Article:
In its default, configured state, MPD is intended to serve a local client. After you first install MPD (a simple
apt-get install mpd under Ubuntu), you need to configure it to play on your network. Copy the default configuration from
.mpdconf in your home folder. This is the basic (here is mine) configuration:
music_directory "~/Music" playlist_directory "~/Music/Playlists" db_file "~/.mpd/tag_cache" log_file "~/.mpd/log" pid_file "~/.mpd/pid" state_file "/var/lib/mpd/state" user "$YOURSELF" bind_to_address "127.0.0.1" port "6600"
Now pop open a terminal and type in
mpd --create-db. If nothing happens, congratulations! MPD is installed and working on your machine. If it bitches that something is already hogging 127.0.0.1,
su and enter:
[root][mark] $ netstat -lnptu Active Internet connections (only servers) Proto Recv-Q Send-Q Local Address Foreign Address State PID/Program name tcp 0 0 127.0.0.1:6600 0.0.0.0:* LISTEN 1742/mpd udp 0 0 0.0.0.0:68 0.0.0.0:* 1333/dhclient udp 0 0 0.0.0.0:37191 0.0.0.0:* 785/avahi-daemon: r udp 0 0 0.0.0.0:5353 0.0.0.0:* 785/avahi-daemon: r
Grad the PID of any program you see on 127.0.0.1 (in this case, the PID for MPD is
1742/mpd), and kill it with
kill. Bet you didn’t see that coming? Eh? CUPS is a persistent offender on my machine and usually I have to kill it before I can run MPD. At this point, try again. If it works, connect to MPD with a local client such as Sonata. If your Sonata makes the music go play, then you can pat yourself on the back for having a perfectly fully-functional installation of MPD on your box.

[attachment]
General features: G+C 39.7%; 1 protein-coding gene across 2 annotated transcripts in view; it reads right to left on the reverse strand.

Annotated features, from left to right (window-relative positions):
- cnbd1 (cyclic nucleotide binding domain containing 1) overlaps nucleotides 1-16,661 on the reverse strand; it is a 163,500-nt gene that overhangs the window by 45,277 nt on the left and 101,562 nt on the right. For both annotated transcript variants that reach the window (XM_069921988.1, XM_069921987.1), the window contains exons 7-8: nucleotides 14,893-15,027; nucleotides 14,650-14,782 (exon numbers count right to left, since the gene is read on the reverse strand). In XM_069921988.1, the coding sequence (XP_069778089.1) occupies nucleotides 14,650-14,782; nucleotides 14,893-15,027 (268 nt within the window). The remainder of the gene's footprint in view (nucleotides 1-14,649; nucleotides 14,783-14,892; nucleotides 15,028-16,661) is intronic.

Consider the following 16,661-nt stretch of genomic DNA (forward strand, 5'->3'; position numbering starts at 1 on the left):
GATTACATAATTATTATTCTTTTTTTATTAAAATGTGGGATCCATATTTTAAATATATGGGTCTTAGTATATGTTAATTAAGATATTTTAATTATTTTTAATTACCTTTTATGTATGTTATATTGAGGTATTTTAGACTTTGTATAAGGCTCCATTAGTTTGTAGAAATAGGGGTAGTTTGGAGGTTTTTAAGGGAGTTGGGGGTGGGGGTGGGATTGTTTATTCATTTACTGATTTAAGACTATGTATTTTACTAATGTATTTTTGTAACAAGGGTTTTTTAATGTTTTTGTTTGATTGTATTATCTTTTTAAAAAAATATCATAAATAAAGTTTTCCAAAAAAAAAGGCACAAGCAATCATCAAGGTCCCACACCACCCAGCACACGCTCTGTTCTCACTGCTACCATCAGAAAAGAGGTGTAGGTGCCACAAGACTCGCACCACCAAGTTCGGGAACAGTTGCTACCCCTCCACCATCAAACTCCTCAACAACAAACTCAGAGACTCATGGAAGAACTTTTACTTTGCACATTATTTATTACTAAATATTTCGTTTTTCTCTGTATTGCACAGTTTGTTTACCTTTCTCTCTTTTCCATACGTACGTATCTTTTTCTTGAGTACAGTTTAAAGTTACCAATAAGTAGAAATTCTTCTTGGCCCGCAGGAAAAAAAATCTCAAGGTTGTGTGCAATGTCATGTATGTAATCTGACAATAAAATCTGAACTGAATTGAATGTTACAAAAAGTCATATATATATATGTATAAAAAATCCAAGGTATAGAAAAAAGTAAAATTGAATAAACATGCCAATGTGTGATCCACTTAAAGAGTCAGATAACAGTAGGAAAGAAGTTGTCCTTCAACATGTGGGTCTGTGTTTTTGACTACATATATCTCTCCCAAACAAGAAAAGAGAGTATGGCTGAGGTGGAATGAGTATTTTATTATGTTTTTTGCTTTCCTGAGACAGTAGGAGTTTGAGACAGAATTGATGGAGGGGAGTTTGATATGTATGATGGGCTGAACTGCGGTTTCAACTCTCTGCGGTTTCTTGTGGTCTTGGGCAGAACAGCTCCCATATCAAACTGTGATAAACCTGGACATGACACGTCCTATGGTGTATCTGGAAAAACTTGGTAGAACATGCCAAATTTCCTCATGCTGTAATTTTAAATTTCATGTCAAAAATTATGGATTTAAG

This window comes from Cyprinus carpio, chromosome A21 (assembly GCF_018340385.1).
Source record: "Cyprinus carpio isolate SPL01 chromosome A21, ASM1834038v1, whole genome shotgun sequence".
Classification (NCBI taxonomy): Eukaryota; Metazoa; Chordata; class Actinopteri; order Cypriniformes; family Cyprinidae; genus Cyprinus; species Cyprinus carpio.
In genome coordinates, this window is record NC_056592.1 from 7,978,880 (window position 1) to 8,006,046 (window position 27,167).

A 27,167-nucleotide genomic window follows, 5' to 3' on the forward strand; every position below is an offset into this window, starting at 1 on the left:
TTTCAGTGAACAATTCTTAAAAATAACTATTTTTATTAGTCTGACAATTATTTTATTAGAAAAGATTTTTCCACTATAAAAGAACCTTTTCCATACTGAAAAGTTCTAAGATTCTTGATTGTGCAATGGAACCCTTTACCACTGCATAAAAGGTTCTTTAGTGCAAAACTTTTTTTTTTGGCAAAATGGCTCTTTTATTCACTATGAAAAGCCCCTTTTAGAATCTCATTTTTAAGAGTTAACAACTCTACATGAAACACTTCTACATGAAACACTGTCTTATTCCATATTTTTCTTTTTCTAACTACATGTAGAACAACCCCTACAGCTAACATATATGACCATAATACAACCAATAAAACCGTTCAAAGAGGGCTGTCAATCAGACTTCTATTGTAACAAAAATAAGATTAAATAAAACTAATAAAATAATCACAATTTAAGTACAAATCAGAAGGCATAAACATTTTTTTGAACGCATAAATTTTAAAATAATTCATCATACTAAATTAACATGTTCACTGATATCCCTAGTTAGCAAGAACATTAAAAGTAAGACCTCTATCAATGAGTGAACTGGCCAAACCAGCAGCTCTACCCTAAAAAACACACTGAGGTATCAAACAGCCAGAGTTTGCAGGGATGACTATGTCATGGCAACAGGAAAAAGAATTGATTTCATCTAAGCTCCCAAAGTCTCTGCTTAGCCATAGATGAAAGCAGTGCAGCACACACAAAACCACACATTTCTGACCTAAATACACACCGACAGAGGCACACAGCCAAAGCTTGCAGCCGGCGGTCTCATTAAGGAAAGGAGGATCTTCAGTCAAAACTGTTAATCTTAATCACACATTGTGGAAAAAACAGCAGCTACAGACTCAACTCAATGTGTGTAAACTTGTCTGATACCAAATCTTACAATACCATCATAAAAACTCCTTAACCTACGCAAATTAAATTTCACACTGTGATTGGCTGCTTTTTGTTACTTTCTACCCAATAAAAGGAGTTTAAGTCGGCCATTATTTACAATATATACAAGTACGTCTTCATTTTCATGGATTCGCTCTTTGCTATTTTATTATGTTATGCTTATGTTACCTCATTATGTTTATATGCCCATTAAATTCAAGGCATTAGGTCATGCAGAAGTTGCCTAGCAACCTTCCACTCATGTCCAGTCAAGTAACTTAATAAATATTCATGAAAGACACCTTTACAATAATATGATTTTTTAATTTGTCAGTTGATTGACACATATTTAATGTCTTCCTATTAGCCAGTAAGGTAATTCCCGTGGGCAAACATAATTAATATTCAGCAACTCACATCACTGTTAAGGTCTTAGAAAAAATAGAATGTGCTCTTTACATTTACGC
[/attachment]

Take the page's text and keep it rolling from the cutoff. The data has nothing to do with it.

Icecast is a software daemon that takes your MPD collection and pushes it out over the Internet…and onto devices such as your iPod, which up to now has been the theoretical point of this freaking exercise.
So get your itchy keyboard fingers tap tap tapping and bash out
apt-get install icecast2 (assuming you are on an Ubuntu/Debian system. If not, replace “
apt-get” with “my package manager of choice” :). The default configuration file for Icecast can be found at
There is admittedly less configuration needed with Icecast; the project’s online documentation is excellent, and icecast.xml is well-commented and easy to grasp. As with MPD, you need to change certain items – the log files – for instance, to point at the home folder of the user you wish to run it on…
You should never run MPD or Icecast as root:
Icecast likes absolute paths instead of relative. Also change the needed password in the fields below:
<authentication> <!-- Sources log in with username 'source' --> <source-password>hackme</source-password> <!-- Relays log in username 'relay' --> <relay-password>hackme</relay-password> <!-- Admin logs in with the username given below --> <admin-user>admin</admin-user> <admin-password>hackme</admin-password> </authentication>
After this, run
icecast2 -b -c /path/to/icecast.xml. Did anything happen? No? You’re now running Icecast. Now the real work begins. Consult this documentation on combining MPD and Icecast. I stand on the shoulders of giants who have already written a HOWTO in exhausting detail.